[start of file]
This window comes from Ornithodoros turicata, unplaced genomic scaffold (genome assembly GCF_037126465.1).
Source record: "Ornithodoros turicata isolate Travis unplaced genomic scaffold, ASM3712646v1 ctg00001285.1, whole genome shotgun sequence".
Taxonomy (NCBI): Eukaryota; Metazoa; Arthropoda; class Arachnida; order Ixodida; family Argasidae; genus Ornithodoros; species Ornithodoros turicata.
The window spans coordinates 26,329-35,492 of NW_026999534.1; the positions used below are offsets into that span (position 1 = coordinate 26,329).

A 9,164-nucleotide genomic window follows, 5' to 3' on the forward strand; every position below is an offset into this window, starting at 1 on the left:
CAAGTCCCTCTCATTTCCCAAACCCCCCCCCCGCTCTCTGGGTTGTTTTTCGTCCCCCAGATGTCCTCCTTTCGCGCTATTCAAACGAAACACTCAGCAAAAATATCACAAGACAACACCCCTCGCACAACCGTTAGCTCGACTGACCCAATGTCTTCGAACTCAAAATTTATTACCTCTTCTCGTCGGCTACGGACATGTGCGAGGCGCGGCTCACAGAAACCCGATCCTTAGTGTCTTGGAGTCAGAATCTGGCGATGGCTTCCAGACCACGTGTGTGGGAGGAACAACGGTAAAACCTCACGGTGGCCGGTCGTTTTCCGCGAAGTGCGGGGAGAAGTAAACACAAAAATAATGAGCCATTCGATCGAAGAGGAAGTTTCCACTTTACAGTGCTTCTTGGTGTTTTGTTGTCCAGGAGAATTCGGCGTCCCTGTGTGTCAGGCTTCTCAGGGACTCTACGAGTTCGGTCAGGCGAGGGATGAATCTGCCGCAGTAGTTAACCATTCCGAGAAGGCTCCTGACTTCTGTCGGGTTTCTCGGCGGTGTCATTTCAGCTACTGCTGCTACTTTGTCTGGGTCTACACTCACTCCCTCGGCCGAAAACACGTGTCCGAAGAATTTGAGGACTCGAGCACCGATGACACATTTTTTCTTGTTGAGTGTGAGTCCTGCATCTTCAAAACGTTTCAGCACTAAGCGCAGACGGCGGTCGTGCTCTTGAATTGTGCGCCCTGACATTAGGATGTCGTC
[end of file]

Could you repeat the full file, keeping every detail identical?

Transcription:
This window comes from Ornithodoros turicata, unplaced genomic scaffold (genome assembly GCF_037126465.1).
Source record: "Ornithodoros turicata isolate Travis unplaced genomic scaffold, ASM3712646v1 ctg00001285.1, whole genome shotgun sequence".
Taxonomy (NCBI): Eukaryota; Metazoa; Arthropoda; class Arachnida; order Ixodida; family Argasidae; genus Ornithodoros; species Ornithodoros turicata.
The window spans coordinates 26,329-35,492 of NW_026999534.1; the positions used below are offsets into that span (position 1 = coordinate 26,329).

A 9,164-nucleotide genomic window follows, 5' to 3' on the forward strand; every position below is an offset into this window, starting at 1 on the left:
CAAGTCCCTCTCATTTCCCAAACCCCCCCCCCGCTCTCTGGGTTGTTTTTCGTCCCCCAGATGTCCTCCTTTCGCGCTATTCAAACGAAACACTCAGCAAAAATATCACAAGACAACACCCCTCGCACAACCGTTAGCTCGACTGACCCAATGTCTTCGAACTCAAAATTTATTACCTCTTCTCGTCGGCTACGGACATGTGCGAGGCGCGGCTCACAGAAACCCGATCCTTAGTGTCTTGGAGTCAGAATCTGGCGATGGCTTCCAGACCACGTGTGTGGGAGGAACAACGGTAAAACCTCACGGTGGCCGGTCGTTTTCCGCGAAGTGCGGGGAGAAGTAAACACAAAAATAATGAGCCATTCGATCGAAGAGGAAGTTTCCACTTTACAGTGCTTCTTGGTGTTTTGTTGTCCAGGAGAATTCGGCGTCCCTGTGTGTCAGGCTTCTCAGGGACTCTACGAGTTCGGTCAGGCGAGGGATGAATCTGCCGCAGTAGTTAACCATTCCGAGAAGGCTCCTGACTTCTGTCGGGTTTCTCGGCGGTGTCATTTCAGCTACTGCTGCTACTTTGTCTGGGTCTACACTCACTCCCTCGGCCGAAAACACGTGTCCGAAGAATTTGAGGACTCGAGCACCGATGACACATTTTTTCTTGTTGAGTGTGAGTCCTGCATCTTCAAAACGTTTCAGCACTAAGCGCAGACGGCGGTCGTGCTCTTGAATTGTGCGCCCTGACATTAGGATGTCGTC